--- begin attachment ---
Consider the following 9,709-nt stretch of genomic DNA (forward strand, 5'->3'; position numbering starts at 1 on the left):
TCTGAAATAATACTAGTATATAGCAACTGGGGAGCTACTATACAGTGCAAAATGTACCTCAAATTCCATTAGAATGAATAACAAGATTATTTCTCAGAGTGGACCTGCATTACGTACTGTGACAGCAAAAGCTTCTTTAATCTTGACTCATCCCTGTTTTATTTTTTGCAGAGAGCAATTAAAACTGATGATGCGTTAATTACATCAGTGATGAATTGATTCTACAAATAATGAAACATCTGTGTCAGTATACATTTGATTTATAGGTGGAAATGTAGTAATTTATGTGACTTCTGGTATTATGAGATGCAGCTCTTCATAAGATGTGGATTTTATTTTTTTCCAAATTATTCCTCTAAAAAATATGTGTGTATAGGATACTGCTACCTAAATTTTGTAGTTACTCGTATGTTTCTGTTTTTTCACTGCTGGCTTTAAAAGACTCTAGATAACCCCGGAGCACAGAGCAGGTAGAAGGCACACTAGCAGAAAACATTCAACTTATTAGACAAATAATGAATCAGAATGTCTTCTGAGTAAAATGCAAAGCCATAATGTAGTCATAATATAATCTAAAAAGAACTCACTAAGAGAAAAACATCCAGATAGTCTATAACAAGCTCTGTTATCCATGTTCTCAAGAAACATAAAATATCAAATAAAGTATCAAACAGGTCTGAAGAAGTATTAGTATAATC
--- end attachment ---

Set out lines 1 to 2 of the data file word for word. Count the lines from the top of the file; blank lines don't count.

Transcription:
Consider the following 9,709-nt stretch of genomic DNA (forward strand, 5'->3'; position numbering starts at 1 on the left):
TCTGAAATAATACTAGTATATAGCAACTGGGGAGCTACTATACAGTGCAAAATGTACCTCAAATTCCATTAGAATGAATAACAAGATTATTTCTCAGAGTGGACCTGCATTACGTACTGTGACAGCAAAAGCTTCTTTAATCTTGACTCATCCCTGTTTTATTTTTTGCAGAGAGCAATTAAAACTGATGATGCGTTAATTACATCAGTGATGAATTGATTCTACAAATAATGAAACATCTGTGTCAGTATACATTTGATTTATAGGTGGAAATGTAGTAATTTATGTGACTTCTGGTATTATGAGATGCAGCTCTTCATAAGATGTGGATTTTATTTTTTTCCAAATTATTCCTCTAAAAAATATGTGTGTATAGGATACTGCTACCTAAATTTTGTAGTTACTCGTATGTTTCTGTTTTTTCACTGCTGGCTTTAAAAGACTCTAGATAACCCCGGAGCACAGAGCAGGTAGAAGGCACACTAGCAGAAAACATTCAACTTATTAGACAAATAATGAATCAGAATGTCTTCTGAGTAAAATGCAAAGCCATAATGTAGTCATAATATAATCTAAAAAGAACTCACTAAGAGAAAAACATCCAGATAGTCTATAACAAGCTCTGTTATCCATGTTCTCAAGAAACATAAAATATCAAATAAAGTATCAAACAGGTCTGAAGAAGTATTAGTATAATC